Tripura Assembly Elections 2018: BJP’s tie-up with Tribal outfit IPTF was game changer

There was also a surge among urban voters tired of a depressed economy, particularly the youth (angry due to unemployment) and teachers (whose jobs CPI-M could not regularise).

Published: 04th March 2018 11:11 AM  |   Last Updated: 04th March 2018 11:11 AM   |  A+A-

BJP party workers celebrate at party headquarters after Assembly election results in New Delhi on Saturday. | PTI

Express News Service

NEW DELHI: The BJP’s alliance with the (largely Christian) tribal party IPTF, which demands a separate Tipraland state, was the real game changer. It helped the saffron party make inroads into the Left’s tribal strongholds. In the permanent ethnic tension between ‘tribal’ and ‘outsider’ (read: Bengali) that is central to Tripura politics, this allowed the BJP access to the very core.

But that was not all. There was also a surge among urban voters tired of a depressed economy, particularly the youth (angry due to unemployment) and teachers (whose jobs CPI-M could not regularise).

The desire for jobs and growth, common to all three states and which the BJP could harness, played a big role in Manik Sarkar’s personal appeal as a legendary clean politician diminishing -- though the Left still retained about 44 per cent vote share.

Beyond that, there was the Debnath community, the largest Scheduled Caste bloc in Tripura, who dominate the 10 reserved constituencies. This community is linked to the Gorakhnath temple, and UP Chief Minister Yogi Adityanath was naturally roped in for campaigning in those seats.

So it was a ‘plus plus plus’ story for the BJP -- going from zero to a stunning majority in a stunning onslaught on hitherto virgin territory. The saffron party can thank the individual contributions of crucial RSS pointsman Sunil Deodhar, who has put in years of work in the Northeast and focused big-time on the tribals in the last many months.

Plus, Amit Shah’s crafty, hands-on decision-making and Assam strongman Himanta Biswa Sarma’s deep roots and deal-making abilities meant the Congress leadership and rank and file practically walked over to the BJP. There was also a wider economic context. Tripura was changing.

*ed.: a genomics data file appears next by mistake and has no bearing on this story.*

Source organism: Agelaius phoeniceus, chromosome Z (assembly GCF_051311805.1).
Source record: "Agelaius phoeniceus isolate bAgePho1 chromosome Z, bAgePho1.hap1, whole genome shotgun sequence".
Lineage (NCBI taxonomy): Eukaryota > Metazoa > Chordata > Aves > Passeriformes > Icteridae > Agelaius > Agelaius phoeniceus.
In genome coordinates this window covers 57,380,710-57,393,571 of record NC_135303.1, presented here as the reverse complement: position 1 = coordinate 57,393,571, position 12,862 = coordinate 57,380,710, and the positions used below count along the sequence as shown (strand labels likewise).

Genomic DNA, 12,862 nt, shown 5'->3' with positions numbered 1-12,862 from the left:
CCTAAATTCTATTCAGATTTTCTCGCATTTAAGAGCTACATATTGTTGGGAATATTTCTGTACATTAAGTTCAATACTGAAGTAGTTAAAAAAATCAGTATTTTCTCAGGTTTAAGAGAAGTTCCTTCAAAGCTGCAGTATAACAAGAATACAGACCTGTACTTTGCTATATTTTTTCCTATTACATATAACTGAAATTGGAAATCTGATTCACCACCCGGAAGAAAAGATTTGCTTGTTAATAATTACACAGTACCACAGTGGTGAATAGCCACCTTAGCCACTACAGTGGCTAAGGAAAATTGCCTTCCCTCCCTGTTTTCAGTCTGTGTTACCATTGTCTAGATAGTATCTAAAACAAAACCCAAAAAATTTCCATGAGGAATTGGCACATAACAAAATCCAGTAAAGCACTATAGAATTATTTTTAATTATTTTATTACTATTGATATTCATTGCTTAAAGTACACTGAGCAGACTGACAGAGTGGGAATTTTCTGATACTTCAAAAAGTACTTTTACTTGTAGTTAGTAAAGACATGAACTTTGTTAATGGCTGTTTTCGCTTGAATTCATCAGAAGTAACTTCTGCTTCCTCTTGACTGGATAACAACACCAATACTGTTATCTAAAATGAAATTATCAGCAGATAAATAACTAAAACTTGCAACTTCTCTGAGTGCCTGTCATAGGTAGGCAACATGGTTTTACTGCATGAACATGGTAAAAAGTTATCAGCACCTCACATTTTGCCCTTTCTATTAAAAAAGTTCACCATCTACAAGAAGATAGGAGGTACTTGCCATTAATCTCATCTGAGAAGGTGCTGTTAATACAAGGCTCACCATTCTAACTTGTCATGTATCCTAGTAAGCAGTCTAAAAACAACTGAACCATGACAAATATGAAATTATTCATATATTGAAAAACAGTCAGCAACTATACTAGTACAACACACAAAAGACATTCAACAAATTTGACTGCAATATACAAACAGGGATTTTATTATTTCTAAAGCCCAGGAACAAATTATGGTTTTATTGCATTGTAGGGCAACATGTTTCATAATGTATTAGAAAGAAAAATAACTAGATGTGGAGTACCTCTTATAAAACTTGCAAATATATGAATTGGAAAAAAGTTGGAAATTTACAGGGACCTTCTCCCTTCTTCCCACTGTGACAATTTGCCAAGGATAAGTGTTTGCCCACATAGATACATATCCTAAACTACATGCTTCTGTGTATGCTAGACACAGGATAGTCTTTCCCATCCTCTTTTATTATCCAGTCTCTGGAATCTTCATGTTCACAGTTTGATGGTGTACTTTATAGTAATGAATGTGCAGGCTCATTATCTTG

Connectivity had been kickstarted in the UPA era with meter-gauge rail and internet. The Modi regime had expanded on this with broad-gauge rail, an alternate internet gateway, a new National Highway, plus rail-, road-, river- and even sea port-connectivity through Bangladesh.

Ironically, all this only fuelled popular aspirations to a point that Sarkar couldn’t quench. The young voters in Tripura, and elsewhere in the N-E, was looking at events like the Assam investor summit, which had a ripple effect in all states. By evening, Nagaland seemed to be virtually in the BJP pocket as well, as its alliance inched to 30 seats. Anyway, the state presented the picture of a big happy family, with both rival Naga parties willing to join hands with the BJP, Meghalaya was the only state that offered hope to the Congress -- and scope for punters as the day wore on.

The BJP may still get its foot in the door along with P.A. Sangma’s son Conrad Sangma (of the NPP) and others. If the Congress is restricted to 22-23, it has to depend on other smaller parties. The GOP’s playmakers Ahmed Patel, Kamal Nath and Mukul Wasnik have flown in though may come up short against Himanta’s formidable skills.

The only solace is that it’s not abdicating after elections like in Goa and Manipur. CM Mukul Sagma, facing a dual attack from Conrad and the BJP, is playing hard. He himself won both his seats too. ‘Others’ becomes a crucial variable in a humdinger like this.

The key trio of the United Democratic Party (UDP), Hill State People’s Democratic Party (HSPDP) and the Garo National Council (GNC) had formed a pre-poll alliance and can play the kingmaker in a hung assembly where 31 seats are required for a clear majority.

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